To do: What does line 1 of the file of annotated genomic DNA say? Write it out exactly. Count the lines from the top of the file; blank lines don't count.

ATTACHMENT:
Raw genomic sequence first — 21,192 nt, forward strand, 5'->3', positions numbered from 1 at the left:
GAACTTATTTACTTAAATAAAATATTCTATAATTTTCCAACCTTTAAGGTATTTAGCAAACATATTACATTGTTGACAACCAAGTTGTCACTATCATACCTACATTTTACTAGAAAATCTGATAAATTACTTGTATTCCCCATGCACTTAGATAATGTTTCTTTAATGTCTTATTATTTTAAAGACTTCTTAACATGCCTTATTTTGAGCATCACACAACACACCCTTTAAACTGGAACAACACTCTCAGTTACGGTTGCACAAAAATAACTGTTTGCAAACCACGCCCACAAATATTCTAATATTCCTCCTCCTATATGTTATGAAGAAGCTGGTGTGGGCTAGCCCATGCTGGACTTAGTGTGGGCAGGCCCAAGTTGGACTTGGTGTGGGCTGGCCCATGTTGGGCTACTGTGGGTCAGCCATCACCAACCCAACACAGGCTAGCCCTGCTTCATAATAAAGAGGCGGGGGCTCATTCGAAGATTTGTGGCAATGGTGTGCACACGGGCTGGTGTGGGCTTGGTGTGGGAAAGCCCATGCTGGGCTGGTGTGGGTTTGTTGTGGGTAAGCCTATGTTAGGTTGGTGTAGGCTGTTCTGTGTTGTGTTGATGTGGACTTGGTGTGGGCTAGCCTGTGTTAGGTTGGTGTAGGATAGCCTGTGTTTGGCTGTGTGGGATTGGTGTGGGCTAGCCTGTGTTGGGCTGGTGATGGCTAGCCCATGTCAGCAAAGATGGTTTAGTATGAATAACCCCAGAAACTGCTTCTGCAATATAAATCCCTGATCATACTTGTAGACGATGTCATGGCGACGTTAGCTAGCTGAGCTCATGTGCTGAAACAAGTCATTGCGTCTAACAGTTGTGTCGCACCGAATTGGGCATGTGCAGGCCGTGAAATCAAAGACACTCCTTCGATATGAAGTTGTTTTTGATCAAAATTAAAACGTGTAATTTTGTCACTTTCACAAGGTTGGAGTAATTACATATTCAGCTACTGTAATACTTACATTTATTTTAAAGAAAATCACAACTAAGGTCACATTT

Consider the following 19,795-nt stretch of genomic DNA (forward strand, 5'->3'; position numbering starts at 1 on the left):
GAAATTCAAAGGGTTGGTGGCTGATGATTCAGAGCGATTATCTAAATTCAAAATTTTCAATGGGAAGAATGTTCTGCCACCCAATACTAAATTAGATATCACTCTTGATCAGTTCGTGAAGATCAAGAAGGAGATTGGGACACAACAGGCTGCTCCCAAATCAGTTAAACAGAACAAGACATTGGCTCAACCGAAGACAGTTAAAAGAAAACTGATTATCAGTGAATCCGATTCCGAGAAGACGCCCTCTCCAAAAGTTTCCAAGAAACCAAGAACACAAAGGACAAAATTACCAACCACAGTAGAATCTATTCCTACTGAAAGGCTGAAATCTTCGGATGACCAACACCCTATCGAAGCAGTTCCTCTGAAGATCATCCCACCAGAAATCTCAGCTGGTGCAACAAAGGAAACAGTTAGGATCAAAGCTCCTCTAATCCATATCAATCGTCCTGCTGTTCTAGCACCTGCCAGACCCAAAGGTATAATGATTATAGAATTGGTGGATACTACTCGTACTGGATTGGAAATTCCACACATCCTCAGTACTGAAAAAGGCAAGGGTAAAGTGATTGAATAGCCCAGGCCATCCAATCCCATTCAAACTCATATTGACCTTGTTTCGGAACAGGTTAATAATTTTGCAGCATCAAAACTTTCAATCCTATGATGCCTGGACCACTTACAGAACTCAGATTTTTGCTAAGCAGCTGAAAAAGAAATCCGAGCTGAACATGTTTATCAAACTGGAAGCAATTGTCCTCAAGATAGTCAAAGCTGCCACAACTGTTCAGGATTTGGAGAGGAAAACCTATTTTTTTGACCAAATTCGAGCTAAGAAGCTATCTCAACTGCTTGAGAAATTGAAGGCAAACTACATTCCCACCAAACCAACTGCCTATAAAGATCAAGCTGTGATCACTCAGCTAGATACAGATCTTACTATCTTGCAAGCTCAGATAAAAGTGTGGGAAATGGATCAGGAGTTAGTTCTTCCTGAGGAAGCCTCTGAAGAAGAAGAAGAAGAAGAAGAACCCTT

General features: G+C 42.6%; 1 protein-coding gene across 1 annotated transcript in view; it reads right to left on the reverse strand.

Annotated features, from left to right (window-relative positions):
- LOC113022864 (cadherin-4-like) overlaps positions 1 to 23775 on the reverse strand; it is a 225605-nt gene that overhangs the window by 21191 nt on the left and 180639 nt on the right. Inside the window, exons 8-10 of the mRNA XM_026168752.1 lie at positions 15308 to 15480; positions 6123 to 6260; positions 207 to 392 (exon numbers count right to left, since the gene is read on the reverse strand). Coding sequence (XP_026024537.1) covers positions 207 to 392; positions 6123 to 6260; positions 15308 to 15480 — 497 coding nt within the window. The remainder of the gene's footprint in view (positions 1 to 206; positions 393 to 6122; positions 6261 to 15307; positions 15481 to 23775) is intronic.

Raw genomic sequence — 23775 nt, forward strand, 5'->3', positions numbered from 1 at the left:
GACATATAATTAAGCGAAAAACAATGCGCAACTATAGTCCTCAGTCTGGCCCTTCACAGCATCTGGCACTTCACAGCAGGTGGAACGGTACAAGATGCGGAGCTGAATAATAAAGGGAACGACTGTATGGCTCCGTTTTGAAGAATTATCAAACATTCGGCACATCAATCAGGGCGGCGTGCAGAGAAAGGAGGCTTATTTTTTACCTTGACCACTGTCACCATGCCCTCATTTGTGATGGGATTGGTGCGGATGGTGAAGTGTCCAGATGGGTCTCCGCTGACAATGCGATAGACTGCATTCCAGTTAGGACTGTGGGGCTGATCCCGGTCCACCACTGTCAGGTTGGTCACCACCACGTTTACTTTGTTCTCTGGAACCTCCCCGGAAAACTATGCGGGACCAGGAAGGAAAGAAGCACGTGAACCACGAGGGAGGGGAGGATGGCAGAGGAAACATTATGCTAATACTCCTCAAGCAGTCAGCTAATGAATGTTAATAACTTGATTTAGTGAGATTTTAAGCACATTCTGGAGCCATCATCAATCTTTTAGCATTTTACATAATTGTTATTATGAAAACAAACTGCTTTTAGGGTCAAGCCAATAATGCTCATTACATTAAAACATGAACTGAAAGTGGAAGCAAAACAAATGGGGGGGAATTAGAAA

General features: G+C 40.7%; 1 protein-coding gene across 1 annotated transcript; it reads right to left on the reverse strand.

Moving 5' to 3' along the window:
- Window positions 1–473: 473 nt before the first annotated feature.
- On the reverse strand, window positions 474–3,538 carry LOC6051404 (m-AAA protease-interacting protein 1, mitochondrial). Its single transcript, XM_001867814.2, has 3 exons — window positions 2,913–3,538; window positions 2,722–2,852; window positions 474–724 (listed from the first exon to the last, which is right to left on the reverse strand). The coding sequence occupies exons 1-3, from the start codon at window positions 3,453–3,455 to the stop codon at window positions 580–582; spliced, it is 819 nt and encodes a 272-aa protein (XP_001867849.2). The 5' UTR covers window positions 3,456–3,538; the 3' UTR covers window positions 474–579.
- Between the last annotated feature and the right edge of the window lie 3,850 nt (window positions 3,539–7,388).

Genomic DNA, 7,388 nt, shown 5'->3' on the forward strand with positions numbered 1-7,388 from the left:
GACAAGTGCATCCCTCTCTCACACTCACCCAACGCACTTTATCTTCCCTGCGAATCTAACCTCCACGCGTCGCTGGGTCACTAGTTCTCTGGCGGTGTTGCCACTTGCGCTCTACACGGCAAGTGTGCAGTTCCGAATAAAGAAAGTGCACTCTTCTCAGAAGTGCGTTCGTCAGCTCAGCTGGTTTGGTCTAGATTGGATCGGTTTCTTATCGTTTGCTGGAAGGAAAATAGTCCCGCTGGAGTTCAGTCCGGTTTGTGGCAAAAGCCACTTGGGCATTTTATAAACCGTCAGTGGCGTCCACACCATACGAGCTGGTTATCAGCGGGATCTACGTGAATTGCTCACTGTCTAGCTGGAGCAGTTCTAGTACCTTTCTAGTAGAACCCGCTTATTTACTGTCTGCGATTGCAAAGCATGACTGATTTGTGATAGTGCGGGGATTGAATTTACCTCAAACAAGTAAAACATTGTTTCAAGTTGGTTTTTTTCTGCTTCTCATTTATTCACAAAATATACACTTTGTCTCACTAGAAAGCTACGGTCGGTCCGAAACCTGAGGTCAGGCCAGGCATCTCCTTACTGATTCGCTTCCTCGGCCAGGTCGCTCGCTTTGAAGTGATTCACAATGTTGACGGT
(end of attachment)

Raw genomic sequence first — 21,192 nt, forward strand, 5'->3', positions numbered from 1 at the left: